Persuasion is a hot topic for trial lawyers and psychologists alike. Lītigāre has received a fair share of these questions especially how to persuade judge and jury. It is one of the cornerstones of our work as trial consultants and trial lawyers. We are always seeking new, inventive, psychological and biological ways to circumvent or end resistance to our arguments and have the jury see our truth.
Some very interesting research articles have been written on resistance to persuasion that explores the validity of resistance as a static hurdle to overcome. In 2004, the book “Resistance and Persuasion” was published by Lawrence Erlbaum Associates tackling the issue of dynamic versus static resistance. The findings from many of these research articles describe resistance as a dynamic process that is fueled by motivation, just like persuasion. Of course each juror in the vainer enters with a set of biases and mental models to navigate life, seek understanding and maintain psychological balance. These are necessary components to psychological homeostasis. The research, though, indicates that these biases are subject to increase and decrease depending upon how we structure our persuasive argument.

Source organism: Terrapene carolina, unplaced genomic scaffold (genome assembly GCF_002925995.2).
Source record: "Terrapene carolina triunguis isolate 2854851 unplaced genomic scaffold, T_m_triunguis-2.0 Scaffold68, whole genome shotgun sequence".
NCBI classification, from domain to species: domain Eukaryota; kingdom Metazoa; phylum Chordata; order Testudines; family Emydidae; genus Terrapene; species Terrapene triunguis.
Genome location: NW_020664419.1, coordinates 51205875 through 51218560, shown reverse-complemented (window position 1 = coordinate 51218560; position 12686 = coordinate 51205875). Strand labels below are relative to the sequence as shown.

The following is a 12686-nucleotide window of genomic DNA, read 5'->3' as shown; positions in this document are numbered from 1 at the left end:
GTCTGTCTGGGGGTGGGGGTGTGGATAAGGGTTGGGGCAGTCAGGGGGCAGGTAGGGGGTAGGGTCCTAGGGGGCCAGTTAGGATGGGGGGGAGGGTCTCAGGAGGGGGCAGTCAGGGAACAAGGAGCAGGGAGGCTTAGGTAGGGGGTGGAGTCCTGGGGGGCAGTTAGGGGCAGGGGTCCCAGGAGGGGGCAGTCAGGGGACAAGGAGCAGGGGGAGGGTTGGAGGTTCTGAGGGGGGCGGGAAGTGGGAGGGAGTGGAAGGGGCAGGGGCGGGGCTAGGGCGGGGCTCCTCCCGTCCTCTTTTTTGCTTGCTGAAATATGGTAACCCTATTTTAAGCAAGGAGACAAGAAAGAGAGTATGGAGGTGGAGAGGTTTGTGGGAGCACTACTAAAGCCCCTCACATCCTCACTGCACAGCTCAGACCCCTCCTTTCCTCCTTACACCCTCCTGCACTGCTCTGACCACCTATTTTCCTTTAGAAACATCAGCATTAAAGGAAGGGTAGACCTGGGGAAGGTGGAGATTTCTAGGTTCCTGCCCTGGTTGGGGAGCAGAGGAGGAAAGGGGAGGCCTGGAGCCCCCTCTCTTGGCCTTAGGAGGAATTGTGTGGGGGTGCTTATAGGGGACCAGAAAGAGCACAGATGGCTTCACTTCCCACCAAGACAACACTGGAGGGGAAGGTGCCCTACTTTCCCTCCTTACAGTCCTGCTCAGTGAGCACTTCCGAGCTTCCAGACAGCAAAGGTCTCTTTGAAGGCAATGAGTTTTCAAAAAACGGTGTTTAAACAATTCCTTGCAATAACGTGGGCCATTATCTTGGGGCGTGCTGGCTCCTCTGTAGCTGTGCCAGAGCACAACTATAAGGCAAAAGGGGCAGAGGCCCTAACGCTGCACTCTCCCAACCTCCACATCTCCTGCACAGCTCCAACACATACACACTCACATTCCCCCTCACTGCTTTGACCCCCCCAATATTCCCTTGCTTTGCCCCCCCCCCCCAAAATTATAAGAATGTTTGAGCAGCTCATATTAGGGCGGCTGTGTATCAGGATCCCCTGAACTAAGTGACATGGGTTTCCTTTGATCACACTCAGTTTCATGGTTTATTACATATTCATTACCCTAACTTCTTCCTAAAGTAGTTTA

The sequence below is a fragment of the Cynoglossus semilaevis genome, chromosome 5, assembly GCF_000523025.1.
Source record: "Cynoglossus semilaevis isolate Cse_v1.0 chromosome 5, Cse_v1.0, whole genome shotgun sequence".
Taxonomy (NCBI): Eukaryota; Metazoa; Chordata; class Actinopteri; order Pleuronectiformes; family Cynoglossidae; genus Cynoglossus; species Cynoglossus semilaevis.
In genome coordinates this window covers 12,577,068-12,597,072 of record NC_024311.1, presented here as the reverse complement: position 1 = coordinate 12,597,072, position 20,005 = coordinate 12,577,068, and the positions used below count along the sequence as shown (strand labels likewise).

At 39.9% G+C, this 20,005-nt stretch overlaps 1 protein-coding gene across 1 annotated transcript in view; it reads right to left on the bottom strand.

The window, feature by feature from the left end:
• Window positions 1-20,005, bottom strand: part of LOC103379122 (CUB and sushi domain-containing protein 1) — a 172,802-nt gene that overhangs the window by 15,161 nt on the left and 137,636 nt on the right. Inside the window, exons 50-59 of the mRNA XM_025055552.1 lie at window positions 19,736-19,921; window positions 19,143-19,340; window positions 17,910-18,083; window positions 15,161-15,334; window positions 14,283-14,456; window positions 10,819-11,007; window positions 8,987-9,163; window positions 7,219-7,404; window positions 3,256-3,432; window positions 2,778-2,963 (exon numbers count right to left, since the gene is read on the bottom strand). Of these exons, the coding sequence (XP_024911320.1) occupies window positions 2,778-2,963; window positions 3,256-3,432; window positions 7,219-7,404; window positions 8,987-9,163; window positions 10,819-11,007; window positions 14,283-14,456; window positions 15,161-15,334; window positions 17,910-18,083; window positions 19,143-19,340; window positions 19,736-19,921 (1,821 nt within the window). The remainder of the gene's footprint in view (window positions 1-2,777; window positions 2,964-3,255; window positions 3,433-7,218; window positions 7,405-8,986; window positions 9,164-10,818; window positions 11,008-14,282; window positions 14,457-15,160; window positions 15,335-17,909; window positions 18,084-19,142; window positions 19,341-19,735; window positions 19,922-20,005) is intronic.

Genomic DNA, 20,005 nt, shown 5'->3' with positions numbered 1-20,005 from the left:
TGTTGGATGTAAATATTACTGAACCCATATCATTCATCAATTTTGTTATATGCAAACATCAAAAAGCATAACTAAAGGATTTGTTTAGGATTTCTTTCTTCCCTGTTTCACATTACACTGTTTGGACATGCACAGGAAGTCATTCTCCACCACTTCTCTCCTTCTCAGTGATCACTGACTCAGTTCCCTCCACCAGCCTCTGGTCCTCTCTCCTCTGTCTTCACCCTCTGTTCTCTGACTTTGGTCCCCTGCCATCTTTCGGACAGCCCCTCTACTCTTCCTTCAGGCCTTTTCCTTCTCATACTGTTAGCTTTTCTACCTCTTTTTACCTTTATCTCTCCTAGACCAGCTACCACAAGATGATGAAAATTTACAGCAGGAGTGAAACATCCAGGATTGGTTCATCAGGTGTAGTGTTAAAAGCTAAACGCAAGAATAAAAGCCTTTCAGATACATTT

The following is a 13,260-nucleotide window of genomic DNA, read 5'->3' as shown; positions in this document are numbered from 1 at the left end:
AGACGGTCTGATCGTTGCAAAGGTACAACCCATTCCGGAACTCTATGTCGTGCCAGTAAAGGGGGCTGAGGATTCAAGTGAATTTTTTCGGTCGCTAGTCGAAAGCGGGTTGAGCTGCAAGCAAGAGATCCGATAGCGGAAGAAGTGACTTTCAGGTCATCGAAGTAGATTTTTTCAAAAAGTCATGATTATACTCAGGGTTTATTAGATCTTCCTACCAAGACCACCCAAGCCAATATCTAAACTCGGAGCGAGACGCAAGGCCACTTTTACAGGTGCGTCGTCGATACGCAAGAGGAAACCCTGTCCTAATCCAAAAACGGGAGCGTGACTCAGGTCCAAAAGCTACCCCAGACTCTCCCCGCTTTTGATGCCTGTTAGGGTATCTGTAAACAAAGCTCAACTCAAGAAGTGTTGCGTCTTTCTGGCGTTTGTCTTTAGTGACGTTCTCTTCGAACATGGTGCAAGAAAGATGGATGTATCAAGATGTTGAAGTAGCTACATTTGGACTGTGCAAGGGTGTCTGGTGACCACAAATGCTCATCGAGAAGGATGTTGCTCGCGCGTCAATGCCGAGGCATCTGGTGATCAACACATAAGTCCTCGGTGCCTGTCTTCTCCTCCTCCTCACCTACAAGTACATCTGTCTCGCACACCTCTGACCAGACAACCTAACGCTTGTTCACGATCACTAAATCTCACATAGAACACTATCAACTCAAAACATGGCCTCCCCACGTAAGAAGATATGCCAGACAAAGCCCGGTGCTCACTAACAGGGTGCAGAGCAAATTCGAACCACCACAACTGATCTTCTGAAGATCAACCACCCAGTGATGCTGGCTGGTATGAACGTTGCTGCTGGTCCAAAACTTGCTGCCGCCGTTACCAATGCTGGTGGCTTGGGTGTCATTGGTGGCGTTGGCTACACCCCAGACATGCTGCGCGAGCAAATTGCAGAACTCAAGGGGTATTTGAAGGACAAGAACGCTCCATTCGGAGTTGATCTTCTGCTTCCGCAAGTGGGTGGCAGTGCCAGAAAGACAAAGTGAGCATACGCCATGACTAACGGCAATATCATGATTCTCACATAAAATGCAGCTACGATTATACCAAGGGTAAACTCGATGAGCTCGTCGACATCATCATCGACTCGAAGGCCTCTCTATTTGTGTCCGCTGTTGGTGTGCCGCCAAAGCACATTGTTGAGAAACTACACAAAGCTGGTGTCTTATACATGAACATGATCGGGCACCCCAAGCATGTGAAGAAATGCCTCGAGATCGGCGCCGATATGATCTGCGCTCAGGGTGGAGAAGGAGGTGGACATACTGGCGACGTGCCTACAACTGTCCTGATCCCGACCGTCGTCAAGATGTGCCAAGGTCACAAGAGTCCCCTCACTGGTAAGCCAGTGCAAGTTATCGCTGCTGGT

So when we deselect individuals from a jury this does not reduce the chance that the jury will resist our persuasive arguments. Since resistance is a dynamic process the possibility that the jury can change attitudes at any time increases and so the causes for motivating resistance also increase. This research indicates a need for a thorough reevaluation of the tools and techniques that we use to evaluate potential jurors and how we structure our persuasive arguments.
The good news is that psychologists are well trained in identifying defense mechanisms (biases) and using an assortment of practices specifically designed to circumvent bias and guide individuals and groups to new belief and feeling patterns resulting in behavior change. These techniques can be taught to trial lawyers.